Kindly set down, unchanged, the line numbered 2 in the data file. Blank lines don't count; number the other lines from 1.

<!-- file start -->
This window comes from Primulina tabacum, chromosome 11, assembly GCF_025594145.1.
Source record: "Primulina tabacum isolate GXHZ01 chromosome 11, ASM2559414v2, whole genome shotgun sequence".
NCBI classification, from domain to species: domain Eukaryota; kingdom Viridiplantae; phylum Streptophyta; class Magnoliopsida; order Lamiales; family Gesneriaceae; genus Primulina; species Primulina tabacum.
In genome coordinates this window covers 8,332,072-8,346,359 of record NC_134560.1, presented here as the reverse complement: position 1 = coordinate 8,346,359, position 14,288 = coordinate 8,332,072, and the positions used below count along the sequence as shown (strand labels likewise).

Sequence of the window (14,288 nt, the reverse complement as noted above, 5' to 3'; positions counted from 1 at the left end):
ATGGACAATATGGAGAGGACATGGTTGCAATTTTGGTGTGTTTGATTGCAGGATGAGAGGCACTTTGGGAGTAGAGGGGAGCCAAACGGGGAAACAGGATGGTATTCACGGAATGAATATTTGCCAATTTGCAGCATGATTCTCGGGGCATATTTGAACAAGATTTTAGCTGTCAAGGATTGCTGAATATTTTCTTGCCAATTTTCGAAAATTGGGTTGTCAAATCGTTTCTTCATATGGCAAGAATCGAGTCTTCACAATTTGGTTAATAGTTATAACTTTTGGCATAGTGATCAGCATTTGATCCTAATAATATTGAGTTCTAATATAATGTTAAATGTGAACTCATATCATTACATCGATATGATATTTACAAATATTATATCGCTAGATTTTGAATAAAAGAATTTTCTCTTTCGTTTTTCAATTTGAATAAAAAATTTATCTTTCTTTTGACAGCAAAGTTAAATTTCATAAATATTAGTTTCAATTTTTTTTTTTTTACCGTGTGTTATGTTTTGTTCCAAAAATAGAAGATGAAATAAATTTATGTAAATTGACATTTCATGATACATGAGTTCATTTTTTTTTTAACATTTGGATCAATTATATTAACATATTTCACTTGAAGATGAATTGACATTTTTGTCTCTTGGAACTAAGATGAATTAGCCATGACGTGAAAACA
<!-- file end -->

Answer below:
Source record: "Primulina tabacum isolate GXHZ01 chromosome 11, ASM2559414v2, whole genome shotgun sequence".